Netflix's Lost in Space revival's second season starts off real well with some insane alien environments and the same "one damn thing after another" attitude towards its survival script as the first season's. Around the middle there, it gets bogged down in standard and tired TV science fiction tropes, my own personal bugbears, conspiracy stuff and people acting stupidly to keep secrets we don't really care about. It's like genre TV doesn't know what to do to keep its ongoing narrative going without them, and it makes me ache for more old-fashioned episodic structures when I encounter them. It does lead to good survivalist moments however, which I think is where this series lives. We don't need human villains other than Dr. Smith, frankly, and the Robinsons are better as whizes who use science to get out of crazy cliffhangers than as these sorts of social rebels that no one listens to despite their having all the answers (and then being treated like these over-competent Messiahs, which is what happens when they're allowed to interact with too many other colonists). Still an entertaining and good-looking series, which dropped on Christmas Eve probably because the Robinsons celebrate a Christmas in the first episode. That's fun. I certainly haven't given up on the family yet, so the conspiracy bugaboos haven't bothered me toooo much as yet.

Looking at Going My Way today, it's a little surprising that it made so much money back in the day and won the Oscar for best picture in 1944, to the point where they had to go to sequel. It's just a little loose and slow for that, often more like vignettes about a progressive pastor (Bing Crosby) who comes to a depressed parish to get the church out of hock and improves the community with good works and songs. I don't love the title song, I'm with the music execs on that, but The Mule is a treasure. The film lives and breathes in the dynamic between Crosby and an older priest played Barry Fitzgerald; their story comes to a touching resolution. Another vignette I wouldn't part with is Alfalfa getting slapped silly. Now THAT'S peak physical comedy! Other subplots are more or less geared towards forcing musical numbers - it's the kind of padding the movie's going for - as there isn't very much of a plot. Ultimately, director Leo McCarey pushes the performances into a fun, semi-improvised place, and religion is shown as a community builder, not a strict off-putting doctrine. Crosby's Father O'Malley deserved a sequel and got it, or a TV show in which he saves a church every week, but that just wasn't a thing back then.

Though Going My Way was the bigger hit, its sequel, The Bells of St. Mary's is not only the better film, but the better remembered one. It's definitely funnier and pacier, and it's got Ingrid Bergman in the role the Sister Superior of a Catholic school BIng Crosby's Father O'Malley must save or sell (the bishop gives him a lot of latitude in these). Again, Leo McCarey has crafted a number of vignettes with a strong improvisational feel around a loose plot, but it's better grounded in a place, so the parts (including the big subplot about a wayward girl and her even more wayward mother) add rather than distract from the whole. O'Malley's progressive ideas about education feel more extreme than those he had about running a parish, but that makes you side with Bergman's Sister Benedict more, and she gives an altogether sympathetic performance. As with the previous film, it's really about the relationship between O'Malley and the faith leader he's come to help, and it's a great one, rooted in mutual admiration and a true sense of vocation. And that first grade nativity play! Worth the viewing for just that scene!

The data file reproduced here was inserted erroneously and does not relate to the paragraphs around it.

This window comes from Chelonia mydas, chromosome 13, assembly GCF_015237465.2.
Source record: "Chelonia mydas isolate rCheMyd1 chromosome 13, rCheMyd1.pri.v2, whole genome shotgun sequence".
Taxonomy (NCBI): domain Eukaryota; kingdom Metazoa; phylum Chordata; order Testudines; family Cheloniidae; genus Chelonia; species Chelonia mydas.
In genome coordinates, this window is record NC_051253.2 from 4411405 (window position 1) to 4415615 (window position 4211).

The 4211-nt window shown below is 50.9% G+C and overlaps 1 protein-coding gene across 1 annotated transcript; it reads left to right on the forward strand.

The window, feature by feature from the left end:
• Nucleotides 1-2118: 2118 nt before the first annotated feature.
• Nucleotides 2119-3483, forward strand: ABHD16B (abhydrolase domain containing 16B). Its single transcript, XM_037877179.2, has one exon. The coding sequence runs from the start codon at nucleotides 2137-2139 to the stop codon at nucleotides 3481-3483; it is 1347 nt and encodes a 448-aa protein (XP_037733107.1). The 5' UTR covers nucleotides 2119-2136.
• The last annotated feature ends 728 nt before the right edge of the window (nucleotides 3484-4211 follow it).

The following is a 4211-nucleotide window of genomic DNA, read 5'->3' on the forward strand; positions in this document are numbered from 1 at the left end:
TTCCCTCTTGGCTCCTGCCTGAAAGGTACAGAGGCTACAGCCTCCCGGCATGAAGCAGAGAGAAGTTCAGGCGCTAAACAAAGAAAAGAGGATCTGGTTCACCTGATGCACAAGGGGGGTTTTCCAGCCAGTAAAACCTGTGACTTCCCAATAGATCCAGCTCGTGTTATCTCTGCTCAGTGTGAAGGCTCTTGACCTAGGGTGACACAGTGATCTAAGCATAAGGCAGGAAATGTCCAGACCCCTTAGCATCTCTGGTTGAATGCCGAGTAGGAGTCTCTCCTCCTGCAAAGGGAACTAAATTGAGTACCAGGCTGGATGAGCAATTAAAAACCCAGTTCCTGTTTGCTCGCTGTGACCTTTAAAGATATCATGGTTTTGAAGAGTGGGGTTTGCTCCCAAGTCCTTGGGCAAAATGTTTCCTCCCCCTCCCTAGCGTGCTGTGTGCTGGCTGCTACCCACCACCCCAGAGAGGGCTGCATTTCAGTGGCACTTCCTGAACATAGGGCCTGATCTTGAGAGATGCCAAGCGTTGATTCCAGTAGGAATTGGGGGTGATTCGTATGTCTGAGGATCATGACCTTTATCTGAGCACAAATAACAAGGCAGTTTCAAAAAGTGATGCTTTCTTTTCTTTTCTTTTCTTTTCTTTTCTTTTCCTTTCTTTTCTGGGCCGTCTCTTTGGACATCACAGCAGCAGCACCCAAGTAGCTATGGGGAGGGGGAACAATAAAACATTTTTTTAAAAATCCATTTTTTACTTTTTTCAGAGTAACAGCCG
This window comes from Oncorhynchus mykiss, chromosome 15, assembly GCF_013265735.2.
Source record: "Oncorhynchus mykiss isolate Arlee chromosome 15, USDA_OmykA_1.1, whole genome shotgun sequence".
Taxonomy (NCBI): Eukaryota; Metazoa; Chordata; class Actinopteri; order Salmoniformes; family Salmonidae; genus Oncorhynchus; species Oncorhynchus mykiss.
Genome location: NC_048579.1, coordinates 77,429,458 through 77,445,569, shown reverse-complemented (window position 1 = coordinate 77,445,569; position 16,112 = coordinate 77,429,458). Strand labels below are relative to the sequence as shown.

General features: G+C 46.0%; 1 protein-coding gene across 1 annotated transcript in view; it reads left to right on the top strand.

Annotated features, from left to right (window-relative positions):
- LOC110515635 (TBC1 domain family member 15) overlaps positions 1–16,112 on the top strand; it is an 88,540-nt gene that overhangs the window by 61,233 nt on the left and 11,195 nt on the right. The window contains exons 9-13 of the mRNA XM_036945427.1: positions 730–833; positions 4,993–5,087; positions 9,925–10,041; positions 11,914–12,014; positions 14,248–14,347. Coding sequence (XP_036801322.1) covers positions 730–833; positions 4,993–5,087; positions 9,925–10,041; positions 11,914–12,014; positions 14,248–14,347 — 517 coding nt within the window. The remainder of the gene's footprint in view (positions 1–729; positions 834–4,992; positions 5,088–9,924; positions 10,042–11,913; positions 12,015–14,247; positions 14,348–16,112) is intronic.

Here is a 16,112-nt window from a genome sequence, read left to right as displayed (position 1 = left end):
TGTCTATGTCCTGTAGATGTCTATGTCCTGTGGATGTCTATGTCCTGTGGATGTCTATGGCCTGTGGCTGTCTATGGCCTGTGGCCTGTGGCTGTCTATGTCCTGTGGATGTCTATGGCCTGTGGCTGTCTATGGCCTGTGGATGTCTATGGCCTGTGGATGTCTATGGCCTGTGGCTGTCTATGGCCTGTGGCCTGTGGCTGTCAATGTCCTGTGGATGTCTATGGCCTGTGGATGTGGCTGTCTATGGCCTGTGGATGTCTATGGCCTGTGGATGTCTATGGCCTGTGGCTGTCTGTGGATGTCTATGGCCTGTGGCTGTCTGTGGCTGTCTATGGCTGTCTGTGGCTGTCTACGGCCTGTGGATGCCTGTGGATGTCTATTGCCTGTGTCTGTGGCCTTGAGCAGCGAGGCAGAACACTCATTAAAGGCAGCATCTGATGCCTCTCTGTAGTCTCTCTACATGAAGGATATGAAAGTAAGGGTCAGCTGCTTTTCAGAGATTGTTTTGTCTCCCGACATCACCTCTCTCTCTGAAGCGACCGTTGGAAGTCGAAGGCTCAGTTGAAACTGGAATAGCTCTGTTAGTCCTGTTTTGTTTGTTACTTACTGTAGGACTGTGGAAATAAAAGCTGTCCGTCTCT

In All Is Bright, Paul Giamatti plays an ex-con who goes New York with romantic interloper Paul Rudd to sell Christmas trees from Quebec in the hopes of buying a gift for his daughter who's been told he's dead. So it's a sad Christmas movie, and kind of relentlessly so. The one light in the film is the always perfect Sally Hawkins as a Russian housekeeper who takes an interest in our sad sack. I wish I could say the idea of making these guys from Quebec pay off more, but there are scarcely any real French speakers in the movie, and not just because it mostly takes place in New York City, but because a number of speaking parts are faking it. At least the two leads are meant to be Anglophones. Still, I like the film's frank naturalism and it pulls off a minor "Christmas miracle" even if there are no magic resolutions, which is life. The holiday's tradition is that things should be brighter, but sometimes, that title is just ironic, what can I say.